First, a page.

Summer is fast approaching.
The kids will be out of school.
Parents, noting the young ones’ ample free time, will bust out a list of chores: Cut the grass, walk the dog, empty and load the dishwasher.
Then, in many households, the to-do’s won’t get done. The nagging will commence.
It’s an app and website created by a Minneapolis couple to make chores and allowance-giving easier for parents and kids alike.
Families create an account and parents pick a custom list of chores for the kids. Everyone can track progress through photos and private messages. Once chores are done, parents can dole out points.
If parents opt to put real money on the app, the points are redeemable for gift cards and charitable donations. Points can also be put into savings for withdrawl at a later date. If parents choose not to use monetary rewards, points can accumulate toward other kinds of rewards, say a trip to the zoo.
“I thought if we could take the old manual allowance system and turn it into a digital tool so that kids could participate in the environment in which they are comfortable, that maybe we could bring the whole concept of allowance into the modern age,” said Mark Lacek, who co-founded FamDoo with his wife, Susan.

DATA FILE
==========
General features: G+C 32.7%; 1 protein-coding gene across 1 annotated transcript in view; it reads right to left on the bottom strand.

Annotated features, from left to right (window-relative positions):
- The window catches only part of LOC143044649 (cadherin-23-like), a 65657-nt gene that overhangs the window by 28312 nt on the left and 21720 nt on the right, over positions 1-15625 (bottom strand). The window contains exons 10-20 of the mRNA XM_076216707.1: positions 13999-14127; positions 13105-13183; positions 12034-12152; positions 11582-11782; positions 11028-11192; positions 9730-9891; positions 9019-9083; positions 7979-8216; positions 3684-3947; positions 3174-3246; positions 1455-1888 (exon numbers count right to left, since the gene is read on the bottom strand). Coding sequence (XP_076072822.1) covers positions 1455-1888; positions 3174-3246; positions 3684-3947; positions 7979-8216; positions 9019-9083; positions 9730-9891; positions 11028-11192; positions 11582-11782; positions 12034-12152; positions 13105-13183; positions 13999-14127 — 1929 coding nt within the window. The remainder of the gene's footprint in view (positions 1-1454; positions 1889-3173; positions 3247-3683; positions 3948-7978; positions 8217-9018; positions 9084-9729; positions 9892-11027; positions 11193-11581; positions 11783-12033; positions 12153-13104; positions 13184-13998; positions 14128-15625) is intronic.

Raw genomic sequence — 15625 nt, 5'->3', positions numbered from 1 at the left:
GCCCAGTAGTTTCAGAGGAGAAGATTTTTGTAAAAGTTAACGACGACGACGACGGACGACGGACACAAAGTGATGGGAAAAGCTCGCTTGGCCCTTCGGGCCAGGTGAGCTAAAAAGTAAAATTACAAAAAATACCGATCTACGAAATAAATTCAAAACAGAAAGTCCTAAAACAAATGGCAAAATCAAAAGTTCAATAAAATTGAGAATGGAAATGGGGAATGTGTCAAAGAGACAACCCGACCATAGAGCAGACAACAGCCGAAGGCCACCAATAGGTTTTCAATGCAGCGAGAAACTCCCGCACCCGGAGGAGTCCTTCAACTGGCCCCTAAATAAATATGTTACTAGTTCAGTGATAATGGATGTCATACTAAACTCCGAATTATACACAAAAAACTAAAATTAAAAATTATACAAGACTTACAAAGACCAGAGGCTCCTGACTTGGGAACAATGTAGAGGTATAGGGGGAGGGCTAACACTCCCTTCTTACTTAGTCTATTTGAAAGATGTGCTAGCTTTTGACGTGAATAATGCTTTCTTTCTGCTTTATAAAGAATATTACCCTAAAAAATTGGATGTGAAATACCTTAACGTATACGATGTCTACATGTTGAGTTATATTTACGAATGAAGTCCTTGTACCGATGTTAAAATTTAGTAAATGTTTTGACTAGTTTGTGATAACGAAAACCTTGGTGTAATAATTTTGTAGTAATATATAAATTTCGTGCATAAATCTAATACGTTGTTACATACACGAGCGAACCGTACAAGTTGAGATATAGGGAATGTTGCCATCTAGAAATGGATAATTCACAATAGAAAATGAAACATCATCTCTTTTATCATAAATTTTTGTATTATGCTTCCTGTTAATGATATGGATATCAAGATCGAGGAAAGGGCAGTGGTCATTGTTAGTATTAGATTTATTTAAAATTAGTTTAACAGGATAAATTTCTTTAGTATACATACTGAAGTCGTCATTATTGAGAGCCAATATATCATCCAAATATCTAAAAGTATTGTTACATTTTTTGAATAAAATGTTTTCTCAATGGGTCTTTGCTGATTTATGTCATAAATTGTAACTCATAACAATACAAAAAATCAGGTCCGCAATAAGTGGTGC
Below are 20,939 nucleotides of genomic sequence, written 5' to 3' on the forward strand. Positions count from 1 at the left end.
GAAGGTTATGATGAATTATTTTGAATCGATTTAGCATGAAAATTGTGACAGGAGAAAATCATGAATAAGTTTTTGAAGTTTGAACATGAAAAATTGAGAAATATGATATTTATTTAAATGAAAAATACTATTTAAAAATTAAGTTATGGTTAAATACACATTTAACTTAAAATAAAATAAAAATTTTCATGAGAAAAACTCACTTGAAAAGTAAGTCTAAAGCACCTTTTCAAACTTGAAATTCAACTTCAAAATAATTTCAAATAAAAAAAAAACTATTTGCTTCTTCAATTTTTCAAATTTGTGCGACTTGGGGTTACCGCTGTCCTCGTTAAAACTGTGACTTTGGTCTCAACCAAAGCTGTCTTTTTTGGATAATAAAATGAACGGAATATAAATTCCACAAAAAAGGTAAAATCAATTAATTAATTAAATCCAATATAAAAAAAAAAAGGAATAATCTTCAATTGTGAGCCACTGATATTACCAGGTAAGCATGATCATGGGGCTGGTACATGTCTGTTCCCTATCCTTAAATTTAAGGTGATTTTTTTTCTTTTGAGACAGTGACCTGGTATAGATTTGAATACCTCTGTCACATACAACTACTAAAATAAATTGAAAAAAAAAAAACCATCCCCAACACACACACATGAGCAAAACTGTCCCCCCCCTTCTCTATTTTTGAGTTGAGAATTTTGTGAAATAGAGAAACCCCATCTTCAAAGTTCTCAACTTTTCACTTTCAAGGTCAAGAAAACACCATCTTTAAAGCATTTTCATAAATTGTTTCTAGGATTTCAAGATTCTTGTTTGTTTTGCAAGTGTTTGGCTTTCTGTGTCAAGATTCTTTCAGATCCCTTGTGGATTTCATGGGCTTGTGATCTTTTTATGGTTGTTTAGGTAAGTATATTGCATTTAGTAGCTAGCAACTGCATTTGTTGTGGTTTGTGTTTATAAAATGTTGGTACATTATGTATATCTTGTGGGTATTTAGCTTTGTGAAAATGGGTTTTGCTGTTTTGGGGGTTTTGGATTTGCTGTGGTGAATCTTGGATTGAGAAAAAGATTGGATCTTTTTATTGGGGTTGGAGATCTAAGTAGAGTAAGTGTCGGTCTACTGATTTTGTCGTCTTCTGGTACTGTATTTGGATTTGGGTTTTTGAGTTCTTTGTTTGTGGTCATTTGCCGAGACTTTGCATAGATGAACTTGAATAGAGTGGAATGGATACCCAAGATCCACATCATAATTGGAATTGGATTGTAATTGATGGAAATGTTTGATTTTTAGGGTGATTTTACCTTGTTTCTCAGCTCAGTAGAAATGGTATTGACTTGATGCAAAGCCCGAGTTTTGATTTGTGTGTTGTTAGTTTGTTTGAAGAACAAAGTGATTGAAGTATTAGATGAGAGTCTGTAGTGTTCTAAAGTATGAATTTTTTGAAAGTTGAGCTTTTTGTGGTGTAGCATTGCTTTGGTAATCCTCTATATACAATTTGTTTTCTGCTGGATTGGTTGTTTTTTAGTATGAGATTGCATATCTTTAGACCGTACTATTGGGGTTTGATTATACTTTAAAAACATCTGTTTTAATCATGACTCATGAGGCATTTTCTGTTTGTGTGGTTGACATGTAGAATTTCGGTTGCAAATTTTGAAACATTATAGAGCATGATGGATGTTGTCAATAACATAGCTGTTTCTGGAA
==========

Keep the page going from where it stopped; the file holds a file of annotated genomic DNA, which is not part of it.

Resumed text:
Since launching online and available for Apple devices in January, FamDoo has gained more than 10,000 members. The company added an Android version in May.
The app is free, but FamDoo charges a $2 fee when parents purchase points with a credit card or by exchanging U.S. Bank FlexPoints.
Lacek, who has made a career out of loyalty programs, including Northwest Airlines’ frequent flier program, said rewards help kids establish habits.
With an incentive to complete the task, Lacek said, “The nagging just starts to go away.”
Carol Bruess, professor of family communication University of St. Thomas, is a fan.
She gave FamDoo some feedback as they were developing the app, and is particularly pleased to see that some of the “tasks” are more like conversation starters. For instance, there are in-app lessons on financial literacy and short readings about honesty.
“You might be getting points for cleaning a room or you might be assigning 30 percent of your points to giving, saving and spending — let’s talk about how that feels,” Bruess said.
She has used FamDoo with her 14-year-old daughter, Gracie. In exchange for a few regular household chores, Gracie earns points toward Amazon giftcards to spend on books.
But it’s important to remember that ultimately parents need to be teaching, not leaning on an app for everything, she said.
“There is no digital tool that’s going to solve all of our parenting problems,” Bruess said. “FamDoo, I think, can assist when used mindfully.”
(Image above submitted by FamDoo.)